Dry needling, how does it work? And what does physiological mean Anything physiological has to do with the body and its systems. You might notice that your physiological response to a scary movie includes your heart beating faster and your hands getting sweaty.
You know that the root word of physiological is phys, which refers to the body (think of those phys. ed. classes you panted through). That root comes from the Greek word for nature. Add the suffix ology, which means “the study of” (see where we’re going?), and finally, tack on that little ical. Ta-taa! You have turned the root into an adjective to describe the way your body works. Let’s get physiological!
The physiological basis for Dry Needling depends upon the targeted tissue and treatment objectives.
The treatment of myofascial trigger points (referred to as TrPs) has a different physiological basis than treatment of excessive muscle tension, scar tissue, fascia, and connective tissues. TrPs are hyperirritable spots within a taut band of contractured skeletal muscle fibers that produce local and/or referred pain when stimulated. TrPs are divided into active and latent TrPs dependent upon the degree of irritability.
Active TrPs are spontaneously painful, while latent TrPs are only painful when stimulated, for example, with digital pressure. TrPs can be visualized by magnetic resonance imaging and sonography elastography, Which has shown that active TrPs are larger than latent TrPs and feature a reduction in circulation.
TrPs are physiological contractures, characterized by local ischemia and hypoxia, a significantly lowered pH (active TRPs only), a chemically altered milieu (active TRPs only), local and referred pain, and altered muscle activation patterns.
Although latent TrPs are not spontaneously painful, recent research has shown that they do contribute to nociception, therefore they need to be included in the treatment plan. TrPs are associated with dysfunctional motor endplates, endplate noise, and an increased release of acetylcholine. TrPs activate muscle nociceptors and are peripheral sources of persistent nociceptive input, thus contributing to the development of peripheral and central sensitization.
Stimulation of TrPs activates the periaqueductal grey and anterior cingular cortex in the brain, and enkaphalinergic, serotonergic, and noradrenergic inhibitory systems associated with A-δ (A delta) fibers through segmental inhibition. DN can be divided into deep and superficial DN.
Deep Dry Needling has been shown to inactivate TrPs , which are modulated by the central nervous system. Dry Needling has been shown to be associated with alleviation and mitigation of spontaneous electrical activity or motor endplate noise ;a reduction of the concentration of numerous nociceptive, inflammatory, and immune system related chemicals; and relaxation of the taut band. Deep Dry Needling of TrPs is associated with reduced local and referred pain, improved range of motion, and decreased TrP irritability both locally and more remotely. Dry Needling normalizes the chemical milieu and pH of skeletal muscle and restores the local circulation.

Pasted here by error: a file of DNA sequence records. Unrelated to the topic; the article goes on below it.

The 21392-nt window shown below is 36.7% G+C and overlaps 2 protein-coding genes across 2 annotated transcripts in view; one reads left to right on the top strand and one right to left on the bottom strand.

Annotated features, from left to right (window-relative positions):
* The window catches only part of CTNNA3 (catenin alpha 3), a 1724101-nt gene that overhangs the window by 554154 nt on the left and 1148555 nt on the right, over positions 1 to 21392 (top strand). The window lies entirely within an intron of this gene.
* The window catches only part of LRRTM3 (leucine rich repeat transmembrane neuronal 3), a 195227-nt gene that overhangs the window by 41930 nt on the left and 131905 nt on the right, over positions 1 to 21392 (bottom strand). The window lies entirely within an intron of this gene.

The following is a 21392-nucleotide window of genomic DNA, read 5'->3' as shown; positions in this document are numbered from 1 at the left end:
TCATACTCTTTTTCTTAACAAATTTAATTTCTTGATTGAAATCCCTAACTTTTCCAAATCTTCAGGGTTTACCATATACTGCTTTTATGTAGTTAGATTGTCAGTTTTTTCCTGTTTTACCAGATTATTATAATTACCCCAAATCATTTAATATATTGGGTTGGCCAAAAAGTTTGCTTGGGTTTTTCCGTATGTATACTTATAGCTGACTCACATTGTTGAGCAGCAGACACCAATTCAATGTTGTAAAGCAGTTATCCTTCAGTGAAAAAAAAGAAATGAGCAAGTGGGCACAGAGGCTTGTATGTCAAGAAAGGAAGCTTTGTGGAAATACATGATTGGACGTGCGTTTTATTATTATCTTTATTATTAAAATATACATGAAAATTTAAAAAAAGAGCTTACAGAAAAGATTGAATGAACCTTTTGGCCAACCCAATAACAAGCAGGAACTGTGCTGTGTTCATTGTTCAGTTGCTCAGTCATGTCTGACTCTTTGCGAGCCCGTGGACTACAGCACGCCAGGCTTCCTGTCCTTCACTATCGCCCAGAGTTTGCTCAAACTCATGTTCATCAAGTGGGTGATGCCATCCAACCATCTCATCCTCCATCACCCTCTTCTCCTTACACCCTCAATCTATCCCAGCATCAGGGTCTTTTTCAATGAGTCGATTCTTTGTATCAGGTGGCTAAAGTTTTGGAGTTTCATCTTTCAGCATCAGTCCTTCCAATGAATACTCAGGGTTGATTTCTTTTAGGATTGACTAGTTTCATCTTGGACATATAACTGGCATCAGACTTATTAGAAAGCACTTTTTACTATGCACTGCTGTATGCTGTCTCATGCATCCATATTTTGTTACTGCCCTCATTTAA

Superficial Dry Needling is thought to activate mechanoreceptors coupled to slow conducting unmyelinated C fiber afferents, and indirectly, stimulate the anterior cingular cortex. Superficial Dry Needling may also be mediated through stimulation of A-δ fibers, or via stretching of fibroblasts in connective tissue. Superficial Dry Needling is associated with reduced local and referred pain and improved range of motion, but it is not known at this time whether superficial Dry Needling has any impact on normalizing the chemical environment of active TrPs or reducing motor endplate noise associated with TrPs in general.
The physiological basis for Dry Needling treatment of excessive muscle tension, scar tissue, fascia, and connective tissues is not as well described in the literature, but the available research shows that there may be several benefits. Muscle tension is determined by a combination of the basic viscoelastic properties of a muscle and its surrounding fascia, and the degree of activation of the contractile apparatus of the muscle. There is some evidence that excessive muscle tension, as seen for example in spasticity, can be alleviated with Dry Needling.
Scar tissue has been linked to myofascial pain and fibroblasts. Fibroblasts are specialized contractile cells within the fascia that are of particular interest, as they synthesize, organize, and remodel collagen, dependent upon the tension between the extracellular matrix and the cell. Dry Needling, especially when used in combination with rotation of the needle, can place fibroblasts in a high tension matrix, at which point the fibroblast changes shape and assumes a lamellar shape, and increases its collagen synthesis and cell proliferation. Dry Needling has been shown to directly activate fibroblasts through mechanical manipulation of the needle, which in turn activates the release of cytokines and other pro-inflammatory mediators. Dry Needling can play a substantial role in the process of mechanotransduction, which is described as the process by which the body converts mechanical loading into cellular responses. Fibroblast activation with a solid filament has been shown to result in pain neuromodulation.